CORSACS (Controls on Ross Sea Algal Community Structure) is a three-year,
to determine how levels of
iron, sunlight, and carbon dioxide interact to determine the
types of algae that occur in the southern Ross Sea, Antarctica. The
VIMS component of the CORSACS program is headed by
Dr. Walker Smith.
The composition of the Ross Sea algal community is important because
it impacts local food webs and can ultimately affect the
atmospheric concentration of the greenhouse gas carbon dioxide. Different types of algae, such as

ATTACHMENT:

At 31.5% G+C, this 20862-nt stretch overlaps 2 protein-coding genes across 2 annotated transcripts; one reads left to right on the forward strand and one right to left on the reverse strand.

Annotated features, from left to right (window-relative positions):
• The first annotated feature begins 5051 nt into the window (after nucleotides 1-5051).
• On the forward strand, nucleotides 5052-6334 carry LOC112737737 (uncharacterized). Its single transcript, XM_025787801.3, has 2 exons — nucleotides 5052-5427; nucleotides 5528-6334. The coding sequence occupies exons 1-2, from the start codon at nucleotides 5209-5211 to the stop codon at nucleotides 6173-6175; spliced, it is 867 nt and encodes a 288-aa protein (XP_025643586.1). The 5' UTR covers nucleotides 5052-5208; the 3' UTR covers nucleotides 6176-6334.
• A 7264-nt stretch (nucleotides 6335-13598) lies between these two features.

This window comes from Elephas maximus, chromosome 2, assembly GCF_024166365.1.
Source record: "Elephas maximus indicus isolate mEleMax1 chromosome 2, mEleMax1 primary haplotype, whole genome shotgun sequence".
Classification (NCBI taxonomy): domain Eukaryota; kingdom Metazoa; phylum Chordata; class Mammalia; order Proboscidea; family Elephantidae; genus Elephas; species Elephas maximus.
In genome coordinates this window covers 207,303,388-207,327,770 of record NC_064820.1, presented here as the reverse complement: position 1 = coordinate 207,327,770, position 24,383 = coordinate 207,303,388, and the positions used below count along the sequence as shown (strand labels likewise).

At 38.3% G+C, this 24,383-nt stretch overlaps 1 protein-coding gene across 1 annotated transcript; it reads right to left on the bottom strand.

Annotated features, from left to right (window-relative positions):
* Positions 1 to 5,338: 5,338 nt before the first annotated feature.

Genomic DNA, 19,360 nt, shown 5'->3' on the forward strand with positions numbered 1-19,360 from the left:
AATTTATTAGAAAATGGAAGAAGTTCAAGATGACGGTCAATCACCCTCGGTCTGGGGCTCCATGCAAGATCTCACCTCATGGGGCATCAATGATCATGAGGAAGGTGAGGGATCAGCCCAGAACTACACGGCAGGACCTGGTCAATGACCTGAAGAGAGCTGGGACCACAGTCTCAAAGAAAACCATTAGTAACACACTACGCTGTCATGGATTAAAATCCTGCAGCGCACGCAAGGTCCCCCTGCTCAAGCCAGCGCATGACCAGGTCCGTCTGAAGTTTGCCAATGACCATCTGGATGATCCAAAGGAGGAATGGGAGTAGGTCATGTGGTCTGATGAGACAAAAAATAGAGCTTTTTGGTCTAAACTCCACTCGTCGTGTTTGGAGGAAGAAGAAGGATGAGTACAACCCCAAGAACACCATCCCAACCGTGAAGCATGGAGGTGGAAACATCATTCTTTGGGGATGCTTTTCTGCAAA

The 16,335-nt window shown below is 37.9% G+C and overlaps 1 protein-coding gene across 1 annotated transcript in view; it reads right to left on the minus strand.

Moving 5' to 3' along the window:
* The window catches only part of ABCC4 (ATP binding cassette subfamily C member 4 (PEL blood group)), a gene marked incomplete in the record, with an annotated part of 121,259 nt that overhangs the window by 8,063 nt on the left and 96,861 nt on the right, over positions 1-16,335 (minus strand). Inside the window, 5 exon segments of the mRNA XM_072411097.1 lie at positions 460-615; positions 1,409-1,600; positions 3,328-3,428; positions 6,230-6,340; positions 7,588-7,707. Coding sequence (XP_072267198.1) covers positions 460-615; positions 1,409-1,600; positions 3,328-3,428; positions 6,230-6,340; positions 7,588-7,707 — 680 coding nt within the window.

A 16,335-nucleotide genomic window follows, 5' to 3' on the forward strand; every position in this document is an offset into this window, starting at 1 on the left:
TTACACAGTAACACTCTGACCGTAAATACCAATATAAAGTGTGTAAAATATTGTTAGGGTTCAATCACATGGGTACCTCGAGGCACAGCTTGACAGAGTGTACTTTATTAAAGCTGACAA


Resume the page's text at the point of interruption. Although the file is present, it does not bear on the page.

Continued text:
Phaeocystis antarctica and
diatoms, respond differently to increasing levels of dissolved carbon dioxide,
take up carbon dioxide and other forms of inorganic carbon at different rates, and are recycled
in different ways.
Funding for the CORSACS project comes from the National Science Foundation's
Office of Polar Programs.
This highly competitive program awards approximately 110 research grants each year to U.S. scientists for study in the Arctic and Antarctic.